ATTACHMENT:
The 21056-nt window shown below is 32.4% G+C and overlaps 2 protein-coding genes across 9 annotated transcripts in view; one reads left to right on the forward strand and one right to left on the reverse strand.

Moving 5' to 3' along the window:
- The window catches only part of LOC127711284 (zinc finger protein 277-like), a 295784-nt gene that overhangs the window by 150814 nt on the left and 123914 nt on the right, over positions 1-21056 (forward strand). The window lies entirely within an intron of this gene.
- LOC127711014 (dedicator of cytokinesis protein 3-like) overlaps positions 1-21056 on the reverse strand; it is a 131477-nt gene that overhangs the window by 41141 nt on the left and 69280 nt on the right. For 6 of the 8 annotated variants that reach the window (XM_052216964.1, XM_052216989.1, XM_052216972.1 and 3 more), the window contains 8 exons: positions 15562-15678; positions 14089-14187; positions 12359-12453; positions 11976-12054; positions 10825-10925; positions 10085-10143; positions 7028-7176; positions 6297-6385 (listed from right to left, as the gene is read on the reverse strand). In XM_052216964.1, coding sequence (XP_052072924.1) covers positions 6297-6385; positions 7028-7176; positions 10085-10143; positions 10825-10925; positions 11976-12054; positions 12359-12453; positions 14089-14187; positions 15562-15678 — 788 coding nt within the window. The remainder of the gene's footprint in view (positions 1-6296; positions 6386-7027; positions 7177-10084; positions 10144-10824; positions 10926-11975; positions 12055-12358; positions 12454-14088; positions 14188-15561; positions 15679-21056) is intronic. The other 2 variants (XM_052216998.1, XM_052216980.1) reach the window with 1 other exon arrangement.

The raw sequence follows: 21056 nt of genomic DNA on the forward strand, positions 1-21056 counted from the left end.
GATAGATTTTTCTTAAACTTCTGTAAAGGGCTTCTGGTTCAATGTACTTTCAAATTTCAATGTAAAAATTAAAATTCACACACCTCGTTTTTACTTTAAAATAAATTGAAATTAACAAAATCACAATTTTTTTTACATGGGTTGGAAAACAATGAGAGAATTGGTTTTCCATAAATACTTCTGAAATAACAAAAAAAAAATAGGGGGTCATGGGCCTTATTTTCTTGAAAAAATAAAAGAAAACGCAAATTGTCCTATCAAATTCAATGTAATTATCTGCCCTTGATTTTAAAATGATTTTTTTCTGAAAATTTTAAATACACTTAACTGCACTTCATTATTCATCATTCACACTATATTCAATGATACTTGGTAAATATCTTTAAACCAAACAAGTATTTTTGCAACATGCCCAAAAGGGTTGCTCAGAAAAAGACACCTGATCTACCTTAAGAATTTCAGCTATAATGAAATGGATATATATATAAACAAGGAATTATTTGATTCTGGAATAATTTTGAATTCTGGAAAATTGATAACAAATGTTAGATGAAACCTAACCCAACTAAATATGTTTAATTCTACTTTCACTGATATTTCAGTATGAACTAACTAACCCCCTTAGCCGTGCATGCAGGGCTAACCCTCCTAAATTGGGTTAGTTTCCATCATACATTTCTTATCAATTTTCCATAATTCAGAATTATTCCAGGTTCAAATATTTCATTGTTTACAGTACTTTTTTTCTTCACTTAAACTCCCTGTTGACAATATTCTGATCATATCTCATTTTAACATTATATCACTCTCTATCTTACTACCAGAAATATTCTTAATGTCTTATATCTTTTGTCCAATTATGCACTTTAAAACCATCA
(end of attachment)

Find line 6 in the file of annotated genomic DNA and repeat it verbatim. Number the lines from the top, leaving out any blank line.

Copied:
GATAGATTTTTCTTAAACTTCTGTAAAGGGCTTCTGGTTCAATGTACTTTCAAATTTCAATGTAAAAATTAAAATTCACACACCTCGTTTTTACTTTAAAATAAATTGAAATTAACAAAATCACAATTTTTTTTACATGGGTTGGAAAACAATGAGAGAATTGGTTTTCCATAAATACTTCTGAAATAACAAAAAAAAAATAGGGGGTCATGGGCCTTATTTTCTTGAAAAAATAAAAGAAAACGCAAATTGTCCTATCAAATTCAATGTAATTATCTGCCCTTGATTTTAAAATGATTTTTTTCTGAAAATTTTAAATACACTTAACTGCACTTCATTATTCATCATTCACACTATATTCAATGATACTTGGTAAATATCTTTAAACCAAACAAGTATTTTTGCAACATGCCCAAAAGGGTTGCTCAGAAAAAGACACCTGATCTACCTTAAGAATTTCAGCTATAATGAAATGGATATATATATAAACAAGGAATTATTTGATTCTGGAATAATTTTGAATTCTGGAAAATTGATAACAAATGTTAGATGAAACCTAACCCAACTAAATATGTTTAATTCTACTTTCACTGATATTTCAGTATGAACTAACTAACCCCCTTAGCCGTGCATGCAGGGCTAACCCTCCTAAATTGGGTTAGTTTCCATCATACATTTCTTATCAATTTTCCATAATTCAGAATTATTCCAGGTTCAAATATTTCATTGTTTACAGTACTTTTTTTCTTCACTTAAACTCCCTGTTGACAATATTCTGATCATATCTCATTTTAACATTATATCACTCTCTATCTTACTACCAGAAATATTCTTAATGTCTTATATCTTTTGTCCAATTATGCACTTTAAAACCATCA